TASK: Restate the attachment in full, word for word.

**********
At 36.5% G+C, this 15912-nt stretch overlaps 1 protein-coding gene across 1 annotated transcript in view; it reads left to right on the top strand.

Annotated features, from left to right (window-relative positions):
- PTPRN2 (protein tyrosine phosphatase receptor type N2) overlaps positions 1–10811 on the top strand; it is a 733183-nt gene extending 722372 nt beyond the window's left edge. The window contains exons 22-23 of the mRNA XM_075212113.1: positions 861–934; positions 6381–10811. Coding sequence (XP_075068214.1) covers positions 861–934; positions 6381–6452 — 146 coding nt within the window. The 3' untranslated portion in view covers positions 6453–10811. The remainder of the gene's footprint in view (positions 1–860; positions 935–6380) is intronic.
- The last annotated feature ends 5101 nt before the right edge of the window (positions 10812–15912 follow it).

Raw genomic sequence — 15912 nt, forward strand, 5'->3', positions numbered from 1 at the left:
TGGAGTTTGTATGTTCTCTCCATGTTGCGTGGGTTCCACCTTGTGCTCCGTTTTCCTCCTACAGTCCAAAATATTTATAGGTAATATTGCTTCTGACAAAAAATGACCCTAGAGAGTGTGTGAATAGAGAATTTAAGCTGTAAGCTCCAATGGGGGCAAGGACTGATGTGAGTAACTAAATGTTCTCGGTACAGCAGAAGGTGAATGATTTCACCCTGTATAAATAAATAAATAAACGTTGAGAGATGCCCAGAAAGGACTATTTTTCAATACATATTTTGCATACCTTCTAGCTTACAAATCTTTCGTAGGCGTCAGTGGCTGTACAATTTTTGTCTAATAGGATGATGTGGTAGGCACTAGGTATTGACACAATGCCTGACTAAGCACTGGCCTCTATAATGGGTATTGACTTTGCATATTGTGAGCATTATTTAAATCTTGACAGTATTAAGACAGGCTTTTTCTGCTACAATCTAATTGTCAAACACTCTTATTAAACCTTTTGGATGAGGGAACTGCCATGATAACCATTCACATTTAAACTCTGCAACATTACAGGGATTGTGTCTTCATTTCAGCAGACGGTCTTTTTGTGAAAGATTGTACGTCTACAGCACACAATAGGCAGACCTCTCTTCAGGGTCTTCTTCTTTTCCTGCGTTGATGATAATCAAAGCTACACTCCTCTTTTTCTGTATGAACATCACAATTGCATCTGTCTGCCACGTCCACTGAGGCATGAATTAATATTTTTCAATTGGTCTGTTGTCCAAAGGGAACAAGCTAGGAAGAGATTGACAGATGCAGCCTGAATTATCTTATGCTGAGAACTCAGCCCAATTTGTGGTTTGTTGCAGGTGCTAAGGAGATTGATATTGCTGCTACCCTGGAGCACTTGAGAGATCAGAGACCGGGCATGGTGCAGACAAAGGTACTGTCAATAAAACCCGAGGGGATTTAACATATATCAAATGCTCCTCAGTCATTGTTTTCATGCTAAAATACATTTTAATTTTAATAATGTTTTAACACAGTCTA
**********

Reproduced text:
At 36.5% G+C, this 15912-nt stretch overlaps 1 protein-coding gene across 1 annotated transcript in view; it reads left to right on the top strand.

Annotated features, from left to right (window-relative positions):
- PTPRN2 (protein tyrosine phosphatase receptor type N2) overlaps positions 1–10811 on the top strand; it is a 733183-nt gene extending 722372 nt beyond the window's left edge. The window contains exons 22-23 of the mRNA XM_075212113.1: positions 861–934; positions 6381–10811. Coding sequence (XP_075068214.1) covers positions 861–934; positions 6381–6452 — 146 coding nt within the window. The 3' untranslated portion in view covers positions 6453–10811. The remainder of the gene's footprint in view (positions 1–860; positions 935–6380) is intronic.
- The last annotated feature ends 5101 nt before the right edge of the window (positions 10812–15912 follow it).

Raw genomic sequence — 15912 nt, forward strand, 5'->3', positions numbered from 1 at the left:
TGGAGTTTGTATGTTCTCTCCATGTTGCGTGGGTTCCACCTTGTGCTCCGTTTTCCTCCTACAGTCCAAAATATTTATAGGTAATATTGCTTCTGACAAAAAATGACCCTAGAGAGTGTGTGAATAGAGAATTTAAGCTGTAAGCTCCAATGGGGGCAAGGACTGATGTGAGTAACTAAATGTTCTCGGTACAGCAGAAGGTGAATGATTTCACCCTGTATAAATAAATAAATAAACGTTGAGAGATGCCCAGAAAGGACTATTTTTCAATACATATTTTGCATACCTTCTAGCTTACAAATCTTTCGTAGGCGTCAGTGGCTGTACAATTTTTGTCTAATAGGATGATGTGGTAGGCACTAGGTATTGACACAATGCCTGACTAAGCACTGGCCTCTATAATGGGTATTGACTTTGCATATTGTGAGCATTATTTAAATCTTGACAGTATTAAGACAGGCTTTTTCTGCTACAATCTAATTGTCAAACACTCTTATTAAACCTTTTGGATGAGGGAACTGCCATGATAACCATTCACATTTAAACTCTGCAACATTACAGGGATTGTGTCTTCATTTCAGCAGACGGTCTTTTTGTGAAAGATTGTACGTCTACAGCACACAATAGGCAGACCTCTCTTCAGGGTCTTCTTCTTTTCCTGCGTTGATGATAATCAAAGCTACACTCCTCTTTTTCTGTATGAACATCACAATTGCATCTGTCTGCCACGTCCACTGAGGCATGAATTAATATTTTTCAATTGGTCTGTTGTCCAAAGGGAACAAGCTAGGAAGAGATTGACAGATGCAGCCTGAATTATCTTATGCTGAGAACTCAGCCCAATTTGTGGTTTGTTGCAGGTGCTAAGGAGATTGATATTGCTGCTACCCTGGAGCACTTGAGAGATCAGAGACCGGGCATGGTGCAGACAAAGGTACTGTCAATAAAACCCGAGGGGATTTAACATATATCAAATGCTCCTCAGTCATTGTTTTCATGCTAAAATACATTTTAATTTTAATAATGTTTTAACACAGTCTA